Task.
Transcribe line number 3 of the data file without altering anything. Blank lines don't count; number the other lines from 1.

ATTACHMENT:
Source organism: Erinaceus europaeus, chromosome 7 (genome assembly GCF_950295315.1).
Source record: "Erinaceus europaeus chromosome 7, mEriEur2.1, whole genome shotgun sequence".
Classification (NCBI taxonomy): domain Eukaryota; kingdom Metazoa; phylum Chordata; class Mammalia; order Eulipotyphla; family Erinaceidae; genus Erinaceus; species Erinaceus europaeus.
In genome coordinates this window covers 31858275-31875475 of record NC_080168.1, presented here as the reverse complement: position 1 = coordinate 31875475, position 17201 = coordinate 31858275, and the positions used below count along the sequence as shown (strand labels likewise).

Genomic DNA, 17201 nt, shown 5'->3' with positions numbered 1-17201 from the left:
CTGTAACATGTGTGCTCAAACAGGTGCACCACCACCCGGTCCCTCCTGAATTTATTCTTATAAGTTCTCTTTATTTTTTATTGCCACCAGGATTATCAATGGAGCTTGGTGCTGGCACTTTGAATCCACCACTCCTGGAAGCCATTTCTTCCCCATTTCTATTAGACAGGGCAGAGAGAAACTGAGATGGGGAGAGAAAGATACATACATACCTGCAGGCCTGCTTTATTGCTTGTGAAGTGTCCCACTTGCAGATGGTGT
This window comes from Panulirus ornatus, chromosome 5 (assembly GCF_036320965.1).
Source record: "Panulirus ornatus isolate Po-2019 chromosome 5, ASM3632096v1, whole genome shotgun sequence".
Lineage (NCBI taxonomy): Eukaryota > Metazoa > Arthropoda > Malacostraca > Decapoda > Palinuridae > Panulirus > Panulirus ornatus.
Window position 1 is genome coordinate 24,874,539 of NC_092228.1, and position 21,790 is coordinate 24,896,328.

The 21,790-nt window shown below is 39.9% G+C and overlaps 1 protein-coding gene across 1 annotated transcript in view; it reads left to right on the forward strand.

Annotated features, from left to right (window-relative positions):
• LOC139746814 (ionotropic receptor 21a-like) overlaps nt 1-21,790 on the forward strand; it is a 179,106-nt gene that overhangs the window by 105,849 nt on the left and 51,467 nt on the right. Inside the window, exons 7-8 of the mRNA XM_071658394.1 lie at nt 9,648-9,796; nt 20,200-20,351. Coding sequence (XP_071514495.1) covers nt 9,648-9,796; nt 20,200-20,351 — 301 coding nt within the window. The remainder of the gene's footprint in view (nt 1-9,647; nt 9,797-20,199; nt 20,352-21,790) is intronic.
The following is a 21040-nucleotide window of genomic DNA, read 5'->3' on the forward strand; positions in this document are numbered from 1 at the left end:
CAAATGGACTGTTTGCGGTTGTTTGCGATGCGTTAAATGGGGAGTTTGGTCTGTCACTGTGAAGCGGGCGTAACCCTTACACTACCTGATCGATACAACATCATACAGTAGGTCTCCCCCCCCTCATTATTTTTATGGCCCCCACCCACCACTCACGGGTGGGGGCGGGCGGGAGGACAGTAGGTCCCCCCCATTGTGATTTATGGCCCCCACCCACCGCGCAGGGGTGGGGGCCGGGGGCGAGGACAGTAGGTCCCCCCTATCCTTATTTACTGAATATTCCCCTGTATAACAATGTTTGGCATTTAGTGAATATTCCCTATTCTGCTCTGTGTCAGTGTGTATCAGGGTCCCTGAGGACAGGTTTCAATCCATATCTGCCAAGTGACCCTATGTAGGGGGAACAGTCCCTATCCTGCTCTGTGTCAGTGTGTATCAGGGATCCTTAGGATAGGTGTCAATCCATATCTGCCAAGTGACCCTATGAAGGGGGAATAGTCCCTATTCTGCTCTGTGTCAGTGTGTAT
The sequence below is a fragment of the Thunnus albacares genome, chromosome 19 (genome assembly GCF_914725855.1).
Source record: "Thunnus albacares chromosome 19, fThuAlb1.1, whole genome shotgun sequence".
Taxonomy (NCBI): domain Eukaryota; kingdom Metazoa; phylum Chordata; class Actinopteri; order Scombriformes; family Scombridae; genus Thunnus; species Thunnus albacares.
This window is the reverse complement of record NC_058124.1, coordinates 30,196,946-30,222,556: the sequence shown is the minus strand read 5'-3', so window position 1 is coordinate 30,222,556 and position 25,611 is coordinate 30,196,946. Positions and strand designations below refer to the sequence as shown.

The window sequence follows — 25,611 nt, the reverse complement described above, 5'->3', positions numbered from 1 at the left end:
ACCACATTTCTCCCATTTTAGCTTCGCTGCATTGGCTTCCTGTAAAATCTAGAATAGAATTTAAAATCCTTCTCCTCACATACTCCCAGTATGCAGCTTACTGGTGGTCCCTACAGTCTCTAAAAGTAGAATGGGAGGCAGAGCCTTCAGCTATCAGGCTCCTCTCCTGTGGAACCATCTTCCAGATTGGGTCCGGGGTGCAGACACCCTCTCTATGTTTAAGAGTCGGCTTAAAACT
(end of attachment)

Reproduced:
Classification (NCBI taxonomy): domain Eukaryota; kingdom Metazoa; phylum Chordata; class Mammalia; order Eulipotyphla; family Erinaceidae; genus Erinaceus; species Erinaceus europaeus.